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Four Reasons To Start Embracing Failure

Do you often feel like your team is playing it too safe? Like they worry more about making a mistake rather than discovering a novel solution to a unique challenge?

When team members are afraid to venture out of their comfort zone, processes can suffer and become outdated, products and services tend to follow trends rather than set them, and people can get complacent and stop growing and learning.

Playing it safe is a direct result of being afraid to fail. Even worse, when failure isn’t accepted in an organization, people get defensive and worry about covering up mistakes. Fear of failure in the workplace stifles growth, creativity and the full expression of self and ideas and ultimately cultivates a CYA culture.

While most of us do everything in our power to avoid failure, here are several reasons why and how you can be willing to fail more often.

We learn from failure in very powerful ways.

Every “failure” leads us somewhere and teaches us a valuable lesson. Think back to your hard-won lessons that came after making a mistake. How strongly are those memories seared into your brain? And how have those lessons served you today?

When we show up authentically every day, willing to learn from failure, we can build trust and contribute to the psychological safety required of a learning culture. A learning culture is essential to succeed in business these days. Without it, we don’t innovate and we don’t grow. When we don’t grow, we go out of business.

The perfect plan won’t work unless it’s executed.

When we are unwilling to fail, we become paralyzed, overanalyze, waste time and take less action, for fear of getting it wrong. This means we get fewer opportunities to try things out and course-correct.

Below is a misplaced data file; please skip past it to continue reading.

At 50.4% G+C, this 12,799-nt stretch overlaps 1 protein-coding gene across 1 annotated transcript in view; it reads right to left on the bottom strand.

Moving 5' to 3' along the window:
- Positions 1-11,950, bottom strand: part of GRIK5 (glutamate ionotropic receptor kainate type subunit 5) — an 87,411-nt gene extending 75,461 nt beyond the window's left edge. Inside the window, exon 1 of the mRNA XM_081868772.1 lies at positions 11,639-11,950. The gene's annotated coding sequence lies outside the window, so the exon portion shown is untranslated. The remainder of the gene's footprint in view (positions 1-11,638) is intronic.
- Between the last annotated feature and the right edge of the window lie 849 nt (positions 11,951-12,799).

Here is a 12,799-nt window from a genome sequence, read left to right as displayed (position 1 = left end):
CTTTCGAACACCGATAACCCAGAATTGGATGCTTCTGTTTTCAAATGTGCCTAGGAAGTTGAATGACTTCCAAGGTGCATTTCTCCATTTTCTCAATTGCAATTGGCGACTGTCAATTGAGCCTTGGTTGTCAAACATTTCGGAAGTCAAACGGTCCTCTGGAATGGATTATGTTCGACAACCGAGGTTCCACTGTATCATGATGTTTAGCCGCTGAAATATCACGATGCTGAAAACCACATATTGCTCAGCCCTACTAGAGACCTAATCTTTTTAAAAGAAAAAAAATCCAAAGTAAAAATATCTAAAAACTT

Being unwilling to fail robs us of precious opportunities to iterate and get it right. Even worse, it often means we will fail even to start.

Avoiding failure doesn’t actually decrease our chances of failure, it amplifies it.

When organizations don’t allow and embrace failure, it only increases the absconding, secrecy and shame around failure—it doesn’t get rid of it.

Think of Boeing’s "culture of concealment" around the 737 Max plane that led to the horrific consequences of two fatal crashes in 2018 and 2019. If an organization doesn’t allow failures, it has no visibility of real problems when they arise and, therefore, no power to fix them.

It can feel vulnerable to admit our failures, but as a leader, the more we model this, the more we can allow others to do the same and create a healthy, productive culture of accountability and ownership.

Failure builds character.

According to Dr. Carol Dweck, author of Mindset: The New Psychology of Success, “character is what allows you to reach the top and stay there.”

In her book, Dweck introduces the importance of cultivating a growth mindset over a fixed mindset. A growth mindset sees mistakes as necessary learning steps, not as an indicator of ultimate failure or a reason to give up.

When we allow ourselves to fail, we’re building resilience and resolve that allows us to carry on with our goals and dreams despite the missteps or challenges that come our way. The ability to fail and keep going builds character. And character leads to success.

How is "failure" handled in your organization? Is it seen as an opportunity for learning and growth or handled with shame and blame?

Knowing what’s at stake and what’s to gain, how do you want to approach failure?


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